L&L Kanji e-Learning
Kanji e-Learning
Writing Systems
kanji systems









Kanji Reading

Different from alphabets in English which have one-to-one correspondences with particular phonological patterns, each Japanese kanji character commonly conveys more than two readings. Taking an example of , it has 12 different readings; ka, ge, shita, shimo, moto, sa-geru, sa-garu, kuda-ru, kuda-su, kuda-saru, o-rosu, and o-riru. Not every kanji has this many readings, yet they commonly convey several different readings.
Following traditional accounts of the Japanese language, the readings of kanji can be classified into 2 major categories. One of them is called kun-yomi meaning a Japanese reading. These readings were originally derived from Japanese original words which were developed in Japan before kanji was introduced from China. These Japanese original words was later applied to certain kanji when they had some semantic relationships and were used as a part of readings of the kanji. On the other hand, on-yomi refers to a Chinese reading which was originally developed in China and was later imported to Japan. Although Chinese readings have their roots in China, many of them have been transformed into Japanese styles amd some of them became quite away from the original Chinese readings.
Between the 2 types of readings, on-yomi can be further classified into 3 different categories - go-on, kan-on, and tou-on - according to the time when the kanji was introduced to Japan from China. Among the three, go-on was brought to Japan before the Nara era (5`6th century) and it is still used for many words that were derived from Buddhist terminologies. On the other hand, kan-on was introduced to Japan during the Nara era (7`8th century) and were mainly used for academic or official purposes. Kan-on is still widely used as the readings of many kanji characters but their usages are no longer limited to the specific areas. Finally, tou-on was imported to Japan after the 11th century . Tou-on is also used as the readings of kanji characters yet their number is much less comparing to go-on and kan-on readings.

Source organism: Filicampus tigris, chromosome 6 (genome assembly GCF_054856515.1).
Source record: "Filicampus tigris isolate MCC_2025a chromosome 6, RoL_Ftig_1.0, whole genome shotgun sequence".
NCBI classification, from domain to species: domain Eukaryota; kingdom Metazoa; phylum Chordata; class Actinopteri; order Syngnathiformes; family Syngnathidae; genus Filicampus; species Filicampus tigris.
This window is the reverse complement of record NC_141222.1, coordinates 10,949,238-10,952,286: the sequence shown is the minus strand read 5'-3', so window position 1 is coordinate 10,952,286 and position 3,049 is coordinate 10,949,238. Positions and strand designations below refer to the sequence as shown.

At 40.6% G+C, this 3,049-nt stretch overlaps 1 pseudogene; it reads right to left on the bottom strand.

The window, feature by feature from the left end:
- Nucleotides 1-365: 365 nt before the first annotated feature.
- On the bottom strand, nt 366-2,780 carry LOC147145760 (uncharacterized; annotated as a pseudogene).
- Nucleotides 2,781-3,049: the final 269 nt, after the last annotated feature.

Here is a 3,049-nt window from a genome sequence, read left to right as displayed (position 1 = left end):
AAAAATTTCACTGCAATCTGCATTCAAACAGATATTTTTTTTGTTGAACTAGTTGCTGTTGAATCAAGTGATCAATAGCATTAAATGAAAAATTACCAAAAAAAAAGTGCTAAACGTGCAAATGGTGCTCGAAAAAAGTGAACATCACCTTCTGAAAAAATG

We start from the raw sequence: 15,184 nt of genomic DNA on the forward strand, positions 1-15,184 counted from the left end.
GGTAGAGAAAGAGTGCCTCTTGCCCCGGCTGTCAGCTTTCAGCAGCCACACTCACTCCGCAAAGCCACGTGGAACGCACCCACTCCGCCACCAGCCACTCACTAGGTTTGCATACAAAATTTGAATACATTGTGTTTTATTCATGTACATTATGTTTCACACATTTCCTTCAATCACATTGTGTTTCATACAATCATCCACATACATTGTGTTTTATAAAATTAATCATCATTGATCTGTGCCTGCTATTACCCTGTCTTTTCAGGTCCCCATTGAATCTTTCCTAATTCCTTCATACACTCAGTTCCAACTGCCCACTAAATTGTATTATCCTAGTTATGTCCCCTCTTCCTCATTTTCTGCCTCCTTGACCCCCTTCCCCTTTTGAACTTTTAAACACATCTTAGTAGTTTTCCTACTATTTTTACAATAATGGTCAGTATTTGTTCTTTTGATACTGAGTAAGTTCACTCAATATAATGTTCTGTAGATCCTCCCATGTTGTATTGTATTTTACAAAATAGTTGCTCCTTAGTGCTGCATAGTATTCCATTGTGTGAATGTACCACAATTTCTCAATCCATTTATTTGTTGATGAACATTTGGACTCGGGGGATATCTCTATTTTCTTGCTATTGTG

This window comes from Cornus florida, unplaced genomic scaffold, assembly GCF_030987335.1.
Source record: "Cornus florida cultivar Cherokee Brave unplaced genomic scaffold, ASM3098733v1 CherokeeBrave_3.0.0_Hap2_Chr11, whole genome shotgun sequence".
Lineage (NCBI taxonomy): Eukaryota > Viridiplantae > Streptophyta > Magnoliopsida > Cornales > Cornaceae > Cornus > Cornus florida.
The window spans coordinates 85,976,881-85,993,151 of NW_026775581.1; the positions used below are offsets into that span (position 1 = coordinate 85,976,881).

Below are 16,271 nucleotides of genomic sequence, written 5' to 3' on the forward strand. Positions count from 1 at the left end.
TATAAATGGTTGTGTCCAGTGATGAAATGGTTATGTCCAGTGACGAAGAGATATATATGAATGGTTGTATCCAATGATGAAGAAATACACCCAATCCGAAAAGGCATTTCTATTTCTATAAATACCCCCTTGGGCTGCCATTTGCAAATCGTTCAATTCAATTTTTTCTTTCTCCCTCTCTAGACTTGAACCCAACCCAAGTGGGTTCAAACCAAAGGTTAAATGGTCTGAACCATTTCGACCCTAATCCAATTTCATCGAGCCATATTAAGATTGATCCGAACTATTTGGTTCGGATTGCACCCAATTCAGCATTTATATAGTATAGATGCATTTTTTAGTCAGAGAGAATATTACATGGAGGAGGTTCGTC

Table 5 below provides an example of various readings of a single kanji character. In the table, is read either kou, gyou, an, i-ku, yu-ku, and okona-u. Among them, i-ku, yu-ku, and okona-u represent kun-yomi and each of them associates a sequence after a dash. The ones after a dash is called okurigana which is actually described as hiragana letters as in (i-ku) and it represents a conjugational/ declensional inflection.
The other readings of indicate on-yomi and they are further classified into 3 different categorizations as shown in the table. The selection of one of these on-yomi readings depend on the context in which each kanji is used as a part of jukugo; a word which is described as a sequence of kanji characters. For instance, is read kou in (kou-dou, action), (kou-i, deed), and (kou-shin, march), yet it is read gyou (gyou-retsu, a line of people), (gyou-ja, a practioner), and an in (an-gya, pilgrimage).

Table 5 : Various Types of Kanji Readings

As these examples show, a single kanji character may entail several different readings yet each of them has its specific usage according to the context in which the kanji appears.

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